The aluminium steerer tube on my 2009 model Trek 7.6FX suddenly snapped with no forewarning, leading me to have a nasty accident. I'm curious if anyone has had a similar experience, or can help me understand how this could happen?
I used the bike for commuting short distances to/from work and for part of that journey I would have my three year old son on the back. I also commute with a backpack on and so all up am probably slightly heavier than the average cyclist, though still well within the design specs for the bike. The bike was always well maintained and only ever used for normal on road use. Strangely (fortunately!) the final breakage happened on a perfectly smooth concrete surface as I rode through the basement of my work building. I just mention this because it's odd that the fatigued steerer made it over all the bumpy London roads to work and then finally failed on a really smooth surface. That was very lucky for me, as had it happened on London city streets I'd likely have ended up under a bus, or with more serious injuries.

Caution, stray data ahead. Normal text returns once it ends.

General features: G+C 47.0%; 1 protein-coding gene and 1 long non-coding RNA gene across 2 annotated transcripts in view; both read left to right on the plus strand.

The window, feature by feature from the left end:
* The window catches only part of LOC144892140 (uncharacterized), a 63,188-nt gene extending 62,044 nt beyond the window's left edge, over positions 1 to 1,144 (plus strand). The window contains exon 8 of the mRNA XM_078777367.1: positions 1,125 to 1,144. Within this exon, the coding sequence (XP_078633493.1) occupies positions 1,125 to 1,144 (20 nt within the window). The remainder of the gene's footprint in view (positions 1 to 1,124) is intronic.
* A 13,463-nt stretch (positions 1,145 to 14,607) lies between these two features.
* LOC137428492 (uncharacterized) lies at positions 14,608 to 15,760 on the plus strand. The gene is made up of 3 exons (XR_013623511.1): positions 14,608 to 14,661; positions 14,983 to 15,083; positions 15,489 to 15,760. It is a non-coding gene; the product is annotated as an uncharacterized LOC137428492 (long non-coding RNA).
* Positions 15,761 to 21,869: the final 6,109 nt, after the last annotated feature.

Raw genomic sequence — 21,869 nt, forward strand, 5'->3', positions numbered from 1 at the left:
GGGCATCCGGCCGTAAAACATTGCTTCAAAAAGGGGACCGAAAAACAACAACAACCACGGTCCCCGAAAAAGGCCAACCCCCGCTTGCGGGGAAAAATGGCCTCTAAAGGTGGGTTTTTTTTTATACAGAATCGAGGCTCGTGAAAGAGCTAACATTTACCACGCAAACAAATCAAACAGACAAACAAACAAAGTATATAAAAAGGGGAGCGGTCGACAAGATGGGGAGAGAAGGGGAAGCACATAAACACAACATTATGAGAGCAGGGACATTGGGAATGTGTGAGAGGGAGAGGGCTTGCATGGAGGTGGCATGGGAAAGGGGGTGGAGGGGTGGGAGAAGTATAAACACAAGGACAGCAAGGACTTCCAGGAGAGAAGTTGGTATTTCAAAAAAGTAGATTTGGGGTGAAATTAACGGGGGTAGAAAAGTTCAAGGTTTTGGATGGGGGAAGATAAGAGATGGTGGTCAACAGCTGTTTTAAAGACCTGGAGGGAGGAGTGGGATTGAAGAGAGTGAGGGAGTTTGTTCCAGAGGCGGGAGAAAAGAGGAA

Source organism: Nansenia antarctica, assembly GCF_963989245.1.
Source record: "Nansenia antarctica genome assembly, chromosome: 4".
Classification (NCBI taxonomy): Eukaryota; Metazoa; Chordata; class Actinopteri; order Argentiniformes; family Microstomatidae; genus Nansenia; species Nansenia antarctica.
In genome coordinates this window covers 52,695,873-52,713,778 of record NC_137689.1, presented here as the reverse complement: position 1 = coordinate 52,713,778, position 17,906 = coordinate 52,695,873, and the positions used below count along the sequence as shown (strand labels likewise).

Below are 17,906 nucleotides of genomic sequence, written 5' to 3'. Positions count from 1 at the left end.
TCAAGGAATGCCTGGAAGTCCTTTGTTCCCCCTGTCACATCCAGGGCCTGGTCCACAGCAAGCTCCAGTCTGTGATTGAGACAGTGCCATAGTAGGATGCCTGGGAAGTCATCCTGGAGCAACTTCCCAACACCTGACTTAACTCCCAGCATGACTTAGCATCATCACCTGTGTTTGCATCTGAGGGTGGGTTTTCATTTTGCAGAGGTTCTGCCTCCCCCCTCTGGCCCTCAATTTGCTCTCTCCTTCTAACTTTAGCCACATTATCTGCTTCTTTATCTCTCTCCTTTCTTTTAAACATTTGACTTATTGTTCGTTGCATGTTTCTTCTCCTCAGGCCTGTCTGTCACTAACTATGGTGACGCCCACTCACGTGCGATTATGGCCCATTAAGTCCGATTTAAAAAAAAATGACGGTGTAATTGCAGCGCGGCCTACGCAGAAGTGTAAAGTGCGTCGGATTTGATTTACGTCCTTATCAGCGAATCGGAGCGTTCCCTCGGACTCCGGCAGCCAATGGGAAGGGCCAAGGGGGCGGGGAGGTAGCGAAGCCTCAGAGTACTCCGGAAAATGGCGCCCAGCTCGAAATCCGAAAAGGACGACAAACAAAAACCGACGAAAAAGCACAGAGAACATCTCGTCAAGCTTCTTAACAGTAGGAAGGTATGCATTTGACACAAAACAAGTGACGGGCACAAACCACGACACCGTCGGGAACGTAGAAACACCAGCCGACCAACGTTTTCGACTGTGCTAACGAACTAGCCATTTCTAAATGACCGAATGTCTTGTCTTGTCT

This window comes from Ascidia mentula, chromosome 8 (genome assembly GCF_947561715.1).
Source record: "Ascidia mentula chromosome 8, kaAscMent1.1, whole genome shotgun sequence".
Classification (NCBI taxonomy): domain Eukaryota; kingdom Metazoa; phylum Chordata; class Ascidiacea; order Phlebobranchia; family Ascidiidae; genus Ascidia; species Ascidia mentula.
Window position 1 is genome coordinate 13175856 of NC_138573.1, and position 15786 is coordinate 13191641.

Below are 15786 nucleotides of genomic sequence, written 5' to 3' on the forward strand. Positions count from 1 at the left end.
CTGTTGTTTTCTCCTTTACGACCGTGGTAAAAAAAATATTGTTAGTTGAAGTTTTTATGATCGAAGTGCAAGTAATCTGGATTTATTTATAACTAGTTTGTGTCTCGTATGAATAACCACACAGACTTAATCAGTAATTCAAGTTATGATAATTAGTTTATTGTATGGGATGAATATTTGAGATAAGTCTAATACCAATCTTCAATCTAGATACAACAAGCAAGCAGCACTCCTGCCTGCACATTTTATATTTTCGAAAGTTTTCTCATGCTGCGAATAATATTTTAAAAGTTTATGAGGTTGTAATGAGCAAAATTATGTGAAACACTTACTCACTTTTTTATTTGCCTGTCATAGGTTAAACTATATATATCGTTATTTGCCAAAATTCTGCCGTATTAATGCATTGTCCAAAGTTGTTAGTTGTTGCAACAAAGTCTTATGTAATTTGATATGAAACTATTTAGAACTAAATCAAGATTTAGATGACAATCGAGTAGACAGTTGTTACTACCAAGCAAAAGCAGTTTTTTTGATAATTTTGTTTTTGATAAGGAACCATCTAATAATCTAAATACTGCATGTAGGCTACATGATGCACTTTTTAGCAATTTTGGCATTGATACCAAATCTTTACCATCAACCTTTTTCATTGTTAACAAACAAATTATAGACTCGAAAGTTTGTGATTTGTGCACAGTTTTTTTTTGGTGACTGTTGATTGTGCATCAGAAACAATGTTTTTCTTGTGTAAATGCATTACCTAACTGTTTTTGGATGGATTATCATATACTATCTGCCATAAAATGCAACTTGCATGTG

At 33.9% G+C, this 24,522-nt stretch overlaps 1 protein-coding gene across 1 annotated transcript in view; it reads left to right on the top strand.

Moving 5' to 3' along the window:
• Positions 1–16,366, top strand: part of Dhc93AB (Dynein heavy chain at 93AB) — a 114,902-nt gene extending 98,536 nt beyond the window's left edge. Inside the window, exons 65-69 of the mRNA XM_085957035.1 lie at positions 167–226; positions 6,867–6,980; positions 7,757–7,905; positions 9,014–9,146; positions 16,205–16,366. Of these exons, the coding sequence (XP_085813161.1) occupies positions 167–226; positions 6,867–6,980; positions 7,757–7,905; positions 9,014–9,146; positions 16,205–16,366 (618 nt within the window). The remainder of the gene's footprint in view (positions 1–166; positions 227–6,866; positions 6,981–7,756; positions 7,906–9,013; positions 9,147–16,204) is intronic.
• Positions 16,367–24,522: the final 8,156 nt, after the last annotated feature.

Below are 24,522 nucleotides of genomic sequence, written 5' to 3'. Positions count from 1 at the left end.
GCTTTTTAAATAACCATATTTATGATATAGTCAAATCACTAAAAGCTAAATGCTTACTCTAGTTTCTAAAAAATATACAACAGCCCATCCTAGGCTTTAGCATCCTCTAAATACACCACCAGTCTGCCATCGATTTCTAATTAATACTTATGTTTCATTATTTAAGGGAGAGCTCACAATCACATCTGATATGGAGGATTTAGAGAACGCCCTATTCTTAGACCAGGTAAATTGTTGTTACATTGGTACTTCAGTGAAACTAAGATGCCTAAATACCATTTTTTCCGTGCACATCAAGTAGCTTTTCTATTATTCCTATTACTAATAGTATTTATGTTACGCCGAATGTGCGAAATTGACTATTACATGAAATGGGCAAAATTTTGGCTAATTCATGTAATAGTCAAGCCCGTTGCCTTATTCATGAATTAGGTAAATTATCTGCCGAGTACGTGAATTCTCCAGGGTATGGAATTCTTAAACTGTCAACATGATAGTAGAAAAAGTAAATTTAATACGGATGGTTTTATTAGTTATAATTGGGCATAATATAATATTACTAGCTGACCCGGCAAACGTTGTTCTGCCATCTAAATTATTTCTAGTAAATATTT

Trek took the bike back for inspection, but eventually denied responsibility, concluding I likely either had an earlier crash on the bike, or else was subjecting it to abuse - riding it down stairs was given as an example of abuse. None of that happened - the bike was only ever used for normal on road cycling. In contrast to Trek's findings the bike shop that did the initial inspection concluded that there were no signs of an earlier crash, abuse or anything of that sort. If Trek's claim that the bike had suffered an earlier incident involving the front wheel hitting an immovable object at speed, wouldn't the carbon forks have snapped or been damaged?
Trek did give me a new bike, but it's another FX model with the same carbon forks and alloy steerer. Since I know product abuse / an earlier crash were not features of the last one breaking I'm not sure how much confidence I can place in this new bike and whether I can safely put my son on the back. Basically I'm disappointed that a three year old safety critical component could fail like this. This bike has the exact same fork as fitted to many Trek road models and if there is a problem with it the recall would be significant. I also notice that when I bought my bike originally Trek used to advertise the FX models as being hybrids capable of some light offroad/trail use. They are now advertised as a cross between a road bike and a city bike, with no claims of any light offroad capability. I am cautious that Trek might have more awareness of a potential issue here than they've acknowledged to me. I expect the fork is fine for most light cyclists, but potentially a concern for heavier fast riders.
I'll post photos of the snapped steerer if there is interest.